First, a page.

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7 Healthy Foods You Aren't Eating

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good for you foods

Americans eat roughly 60 percent of their diets from processed foods, 30 percent from animal products, and less than 10 percent from the good stuff—fruits and vegetables. Joel Fuhrman, M. D., nutritional researcher and author of the newly minted New York Times bestseller The Eat to Live Cookbook, is on a one-man crusade to change that. “People have to start taking charge of their own lives,” says Dr. Fuhrman. “Drugs and surgery can’t keep us healthy, but eating better will.” Here he shares the best cancer-fighting, fat-blasting foods to incorporate into your daily diet—now.

Chia Seeds

1. Flax and Chia Seeds: These teeny seeds are nutritional powerhouses. They contain more lignans—a cancer-fighting antioxidant—than any other food.  Some studies have shown they protect against breast and prostate cancer particularly well.

How to eat them: Pour as little as a tablespoon of chia or flax on top of breakfast—your cereal, yogurt, or oatmeal. At lunch, sprinkle on salads or mix with dressing.

2. Mushrooms: Chemicals in these fungi interfere with the storage of fat and tumor formation by inhibiting blood vessel growth.

How to eat them: Cooking rids mushrooms of a very mild carcinogen, so it's best not to consume them raw. Eat about 20 grams per day—that's the size of your thumb—in soups or stews.

3. Arugula and Watercress: An enzyme called myrosinase resides in the cell walls of green veggies. As you chew say, arugula, myrosinase is released and combines with other chemicals in the cells to form a very powerful anti-cancer compound. Bottom line: Don't cook these.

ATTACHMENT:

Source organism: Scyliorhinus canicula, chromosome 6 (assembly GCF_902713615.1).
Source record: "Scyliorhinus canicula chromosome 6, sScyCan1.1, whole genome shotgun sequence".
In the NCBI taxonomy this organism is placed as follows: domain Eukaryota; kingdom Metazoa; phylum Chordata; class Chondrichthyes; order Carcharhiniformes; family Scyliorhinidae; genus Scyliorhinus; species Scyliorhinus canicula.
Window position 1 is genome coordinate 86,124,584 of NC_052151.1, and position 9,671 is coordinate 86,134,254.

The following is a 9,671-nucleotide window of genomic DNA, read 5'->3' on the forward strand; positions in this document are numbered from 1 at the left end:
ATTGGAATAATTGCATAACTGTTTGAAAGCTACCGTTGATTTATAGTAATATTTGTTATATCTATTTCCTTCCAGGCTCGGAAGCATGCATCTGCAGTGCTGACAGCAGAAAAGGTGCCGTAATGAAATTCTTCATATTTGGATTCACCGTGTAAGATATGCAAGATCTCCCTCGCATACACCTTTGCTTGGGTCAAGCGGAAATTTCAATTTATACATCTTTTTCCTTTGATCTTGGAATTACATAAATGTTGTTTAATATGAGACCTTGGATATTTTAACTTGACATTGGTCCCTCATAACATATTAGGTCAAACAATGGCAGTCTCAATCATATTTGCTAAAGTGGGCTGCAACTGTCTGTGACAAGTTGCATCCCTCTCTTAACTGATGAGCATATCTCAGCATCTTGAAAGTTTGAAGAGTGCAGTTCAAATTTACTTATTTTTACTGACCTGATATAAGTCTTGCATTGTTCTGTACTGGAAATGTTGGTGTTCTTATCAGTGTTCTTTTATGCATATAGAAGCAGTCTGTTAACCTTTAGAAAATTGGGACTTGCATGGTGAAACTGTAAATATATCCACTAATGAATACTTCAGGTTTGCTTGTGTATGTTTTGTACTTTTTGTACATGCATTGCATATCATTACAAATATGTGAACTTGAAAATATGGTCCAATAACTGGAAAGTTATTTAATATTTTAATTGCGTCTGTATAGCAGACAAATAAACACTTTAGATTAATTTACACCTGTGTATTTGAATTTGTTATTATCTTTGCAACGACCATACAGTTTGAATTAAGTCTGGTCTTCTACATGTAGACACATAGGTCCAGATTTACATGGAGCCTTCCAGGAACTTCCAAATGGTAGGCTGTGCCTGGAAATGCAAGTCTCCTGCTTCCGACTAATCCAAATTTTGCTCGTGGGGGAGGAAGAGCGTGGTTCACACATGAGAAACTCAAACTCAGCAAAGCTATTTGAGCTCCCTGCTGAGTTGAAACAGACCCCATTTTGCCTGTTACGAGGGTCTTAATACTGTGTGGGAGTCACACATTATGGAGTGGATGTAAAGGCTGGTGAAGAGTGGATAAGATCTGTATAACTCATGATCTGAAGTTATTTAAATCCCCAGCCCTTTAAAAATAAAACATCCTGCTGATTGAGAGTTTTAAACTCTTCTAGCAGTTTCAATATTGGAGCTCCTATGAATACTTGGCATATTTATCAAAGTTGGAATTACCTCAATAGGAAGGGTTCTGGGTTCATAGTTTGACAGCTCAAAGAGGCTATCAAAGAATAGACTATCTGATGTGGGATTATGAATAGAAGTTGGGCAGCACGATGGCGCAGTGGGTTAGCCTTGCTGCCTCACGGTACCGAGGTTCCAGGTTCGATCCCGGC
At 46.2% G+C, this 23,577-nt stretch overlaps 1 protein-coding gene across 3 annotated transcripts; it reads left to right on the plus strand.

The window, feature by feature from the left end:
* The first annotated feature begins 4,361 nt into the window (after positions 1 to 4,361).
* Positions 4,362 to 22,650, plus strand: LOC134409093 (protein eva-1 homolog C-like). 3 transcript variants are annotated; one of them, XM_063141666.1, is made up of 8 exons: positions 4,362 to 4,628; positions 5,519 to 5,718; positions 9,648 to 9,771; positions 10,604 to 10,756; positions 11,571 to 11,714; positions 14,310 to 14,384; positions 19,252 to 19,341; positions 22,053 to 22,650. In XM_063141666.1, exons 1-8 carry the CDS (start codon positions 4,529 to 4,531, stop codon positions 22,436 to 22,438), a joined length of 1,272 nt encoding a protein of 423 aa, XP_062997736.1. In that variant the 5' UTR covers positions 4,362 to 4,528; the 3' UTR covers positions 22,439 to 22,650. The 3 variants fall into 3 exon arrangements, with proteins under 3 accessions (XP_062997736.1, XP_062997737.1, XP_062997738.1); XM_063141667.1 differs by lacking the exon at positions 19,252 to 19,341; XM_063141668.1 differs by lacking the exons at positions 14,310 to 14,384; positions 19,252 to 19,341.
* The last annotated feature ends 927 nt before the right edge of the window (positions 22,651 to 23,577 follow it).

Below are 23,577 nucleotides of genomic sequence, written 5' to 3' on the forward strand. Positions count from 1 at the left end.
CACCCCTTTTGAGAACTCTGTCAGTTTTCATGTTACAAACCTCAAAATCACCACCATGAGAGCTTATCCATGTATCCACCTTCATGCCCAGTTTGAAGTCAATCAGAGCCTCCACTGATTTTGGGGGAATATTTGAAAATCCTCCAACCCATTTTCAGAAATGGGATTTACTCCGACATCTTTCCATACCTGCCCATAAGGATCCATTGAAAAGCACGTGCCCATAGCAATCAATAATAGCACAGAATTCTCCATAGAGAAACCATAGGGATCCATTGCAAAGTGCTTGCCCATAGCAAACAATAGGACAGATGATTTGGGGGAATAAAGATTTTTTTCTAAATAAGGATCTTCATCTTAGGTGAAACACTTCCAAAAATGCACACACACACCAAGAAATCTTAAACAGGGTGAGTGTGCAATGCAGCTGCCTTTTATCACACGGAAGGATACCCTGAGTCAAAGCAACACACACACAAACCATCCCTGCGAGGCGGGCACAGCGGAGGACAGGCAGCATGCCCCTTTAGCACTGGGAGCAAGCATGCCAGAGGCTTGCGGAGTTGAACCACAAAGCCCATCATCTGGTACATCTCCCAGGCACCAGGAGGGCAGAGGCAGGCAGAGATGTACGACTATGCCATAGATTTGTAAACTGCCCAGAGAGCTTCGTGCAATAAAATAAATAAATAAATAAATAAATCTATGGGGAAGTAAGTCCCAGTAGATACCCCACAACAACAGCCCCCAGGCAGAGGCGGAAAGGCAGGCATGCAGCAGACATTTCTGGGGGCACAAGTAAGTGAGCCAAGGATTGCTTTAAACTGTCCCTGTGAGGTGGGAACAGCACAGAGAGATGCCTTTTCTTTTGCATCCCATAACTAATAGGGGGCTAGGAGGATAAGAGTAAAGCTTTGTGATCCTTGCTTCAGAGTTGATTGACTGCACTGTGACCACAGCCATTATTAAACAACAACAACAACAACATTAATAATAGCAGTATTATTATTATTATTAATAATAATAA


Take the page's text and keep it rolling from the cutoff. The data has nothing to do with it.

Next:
How to eat them: On salads or sandwiches. Other green cruciferous vegetables like kale, collards, and broccoli, are just as powerful as arugula and watercress, but we tend to heat them before eating which erases some health benefits. Dr. Fuhrman suggests chopping greens in a blender to release their healthy enzymes before cooking.

red onion

4. Raw Onions: Studies have shown a 50 percent reduction in cancer among the those who consume the most raw onions, about 1/2 cup per day.

How to eat them: Dr. Fuhrman adds a slice of red onion on every sandwich and bean burger. Eat them on top of salad or blend them then cook (just like the greens above).

5. Adzuki or Lentil Beans: Beans are the best source of carbohydrates and protein. They're low-calorie but filling, won't raise your glucose levels, and have been shown to reduce the risk of developing colon cancer. Adzukis and lentils are small and cook quickly and easily.

How to eat them: Cooked in soups or tossed on top of salads.

frozen berries-h

6. Frozen Berries: Berries are high in flavonoids which boost heart health and contain an antioxidant ellagic acid that blocks tumor formation. Frozen berries are about half the price of their fresh counterparts but generally aren't sprayed with fungicide.

How to eat them: Add to cereal or whip up in a blender with orange slices, almond milk, and dried fruit for a delicious smoothie.

7. Artichokes: They're low-calorie yet filling, packed with Vitamins C and K, and are number 7 on the USDA's list of top antioxidant-rich foods.

How to eat them: Cut the artichoke in half, cut out the heart with a small knife then steam for exactly 18 minutes ("Perfection," says Dr. Fuhrman).

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